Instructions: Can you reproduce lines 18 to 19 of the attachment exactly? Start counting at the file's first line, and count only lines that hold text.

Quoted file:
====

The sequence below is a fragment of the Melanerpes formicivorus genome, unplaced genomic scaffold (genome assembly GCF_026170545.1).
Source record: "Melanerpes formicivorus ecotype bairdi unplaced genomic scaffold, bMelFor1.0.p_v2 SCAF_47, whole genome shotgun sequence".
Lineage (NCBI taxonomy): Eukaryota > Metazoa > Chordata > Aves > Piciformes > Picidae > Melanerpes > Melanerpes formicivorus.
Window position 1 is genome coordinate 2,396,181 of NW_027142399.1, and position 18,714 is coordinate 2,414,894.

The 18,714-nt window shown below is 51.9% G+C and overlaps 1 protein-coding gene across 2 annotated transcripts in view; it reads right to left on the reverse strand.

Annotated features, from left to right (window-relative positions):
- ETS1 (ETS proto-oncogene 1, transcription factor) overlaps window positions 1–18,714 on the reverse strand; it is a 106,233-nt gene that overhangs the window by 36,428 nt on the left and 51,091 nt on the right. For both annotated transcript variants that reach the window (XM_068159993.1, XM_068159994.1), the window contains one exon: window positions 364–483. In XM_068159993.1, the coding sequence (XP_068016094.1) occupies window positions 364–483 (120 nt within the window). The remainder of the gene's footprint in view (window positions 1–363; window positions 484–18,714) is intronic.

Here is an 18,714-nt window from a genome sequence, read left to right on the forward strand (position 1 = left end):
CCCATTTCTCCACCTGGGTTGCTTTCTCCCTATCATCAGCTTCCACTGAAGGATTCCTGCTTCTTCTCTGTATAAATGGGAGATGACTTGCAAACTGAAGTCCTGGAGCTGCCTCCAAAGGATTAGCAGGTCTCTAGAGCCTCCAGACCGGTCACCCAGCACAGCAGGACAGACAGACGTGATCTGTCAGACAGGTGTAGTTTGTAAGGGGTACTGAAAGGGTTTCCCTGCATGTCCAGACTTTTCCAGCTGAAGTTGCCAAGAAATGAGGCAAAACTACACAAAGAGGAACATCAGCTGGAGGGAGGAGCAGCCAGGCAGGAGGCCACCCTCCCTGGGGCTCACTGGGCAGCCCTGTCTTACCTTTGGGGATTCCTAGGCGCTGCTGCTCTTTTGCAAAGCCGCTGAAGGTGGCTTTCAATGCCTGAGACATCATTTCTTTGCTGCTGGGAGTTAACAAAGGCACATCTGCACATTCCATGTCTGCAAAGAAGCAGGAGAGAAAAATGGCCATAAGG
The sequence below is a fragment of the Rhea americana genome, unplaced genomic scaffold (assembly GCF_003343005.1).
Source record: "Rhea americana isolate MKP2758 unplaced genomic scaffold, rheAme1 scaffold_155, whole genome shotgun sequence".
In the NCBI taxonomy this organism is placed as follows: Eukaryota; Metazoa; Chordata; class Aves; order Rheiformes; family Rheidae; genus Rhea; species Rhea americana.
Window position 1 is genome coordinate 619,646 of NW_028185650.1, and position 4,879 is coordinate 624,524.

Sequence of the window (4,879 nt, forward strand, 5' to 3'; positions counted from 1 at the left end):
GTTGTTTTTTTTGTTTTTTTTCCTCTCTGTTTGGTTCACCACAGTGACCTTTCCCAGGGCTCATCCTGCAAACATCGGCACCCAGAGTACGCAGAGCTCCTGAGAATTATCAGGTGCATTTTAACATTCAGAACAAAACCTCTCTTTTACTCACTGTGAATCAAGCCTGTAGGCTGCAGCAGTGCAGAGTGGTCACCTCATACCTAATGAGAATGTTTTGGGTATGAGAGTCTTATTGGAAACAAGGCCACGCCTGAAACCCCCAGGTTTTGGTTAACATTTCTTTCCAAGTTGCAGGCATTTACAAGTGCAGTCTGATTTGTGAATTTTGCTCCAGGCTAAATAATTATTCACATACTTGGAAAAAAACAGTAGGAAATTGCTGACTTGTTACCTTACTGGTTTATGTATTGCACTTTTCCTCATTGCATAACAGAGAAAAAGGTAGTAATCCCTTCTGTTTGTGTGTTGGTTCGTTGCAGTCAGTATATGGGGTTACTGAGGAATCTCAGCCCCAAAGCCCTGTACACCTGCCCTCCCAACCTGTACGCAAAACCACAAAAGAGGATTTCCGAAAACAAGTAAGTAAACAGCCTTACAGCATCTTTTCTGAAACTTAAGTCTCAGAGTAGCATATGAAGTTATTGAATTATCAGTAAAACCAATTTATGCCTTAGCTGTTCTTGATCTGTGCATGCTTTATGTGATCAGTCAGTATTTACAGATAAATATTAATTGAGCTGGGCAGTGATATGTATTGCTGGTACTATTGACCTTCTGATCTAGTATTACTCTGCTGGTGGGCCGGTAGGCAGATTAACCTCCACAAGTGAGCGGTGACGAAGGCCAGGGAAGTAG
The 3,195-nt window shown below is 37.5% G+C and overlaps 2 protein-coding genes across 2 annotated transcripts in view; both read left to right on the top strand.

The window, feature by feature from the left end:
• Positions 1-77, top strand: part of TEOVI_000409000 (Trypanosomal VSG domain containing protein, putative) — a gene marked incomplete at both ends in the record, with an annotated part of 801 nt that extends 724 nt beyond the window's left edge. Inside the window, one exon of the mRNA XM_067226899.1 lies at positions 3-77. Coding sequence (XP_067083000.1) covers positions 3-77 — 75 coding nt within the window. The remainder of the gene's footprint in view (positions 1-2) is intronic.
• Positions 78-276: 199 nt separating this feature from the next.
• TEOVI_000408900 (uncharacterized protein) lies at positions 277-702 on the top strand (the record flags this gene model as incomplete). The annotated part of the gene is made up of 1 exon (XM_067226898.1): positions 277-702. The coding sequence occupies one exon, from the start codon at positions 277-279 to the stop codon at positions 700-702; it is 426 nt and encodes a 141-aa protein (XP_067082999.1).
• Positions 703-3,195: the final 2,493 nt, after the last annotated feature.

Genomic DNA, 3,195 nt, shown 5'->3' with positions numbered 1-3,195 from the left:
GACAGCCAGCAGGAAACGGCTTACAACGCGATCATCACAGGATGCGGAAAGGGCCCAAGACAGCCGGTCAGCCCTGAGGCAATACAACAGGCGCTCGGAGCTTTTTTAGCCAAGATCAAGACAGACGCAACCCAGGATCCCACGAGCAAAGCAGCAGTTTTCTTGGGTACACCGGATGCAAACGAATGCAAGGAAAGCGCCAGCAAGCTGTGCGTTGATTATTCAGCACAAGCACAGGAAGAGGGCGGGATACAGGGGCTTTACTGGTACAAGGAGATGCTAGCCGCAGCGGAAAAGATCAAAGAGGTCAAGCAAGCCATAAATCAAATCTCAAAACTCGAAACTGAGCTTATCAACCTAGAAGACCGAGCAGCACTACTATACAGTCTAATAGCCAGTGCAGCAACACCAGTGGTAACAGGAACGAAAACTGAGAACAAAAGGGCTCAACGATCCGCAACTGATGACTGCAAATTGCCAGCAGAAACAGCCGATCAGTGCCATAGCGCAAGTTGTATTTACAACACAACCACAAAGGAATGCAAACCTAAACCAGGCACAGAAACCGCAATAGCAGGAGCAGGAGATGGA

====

• Positions 1-77, top strand: part of TEOVI_000409000 (Trypanosomal VSG domain containing protein, putative) — a gene marked incomplete at both ends in the record, with an annotated part of 801 nt that extends 724 nt beyond the window's left edge. Inside the window, one exon of the mRNA XM_067226899.1 lies at positions 3-77. Coding sequence (XP_067083000.1) covers positions 3-77 — 75 coding nt within the window. The remainder of the gene's footprint in view (positions 1-2) is intronic.
• Positions 78-276: 199 nt separating this feature from the next.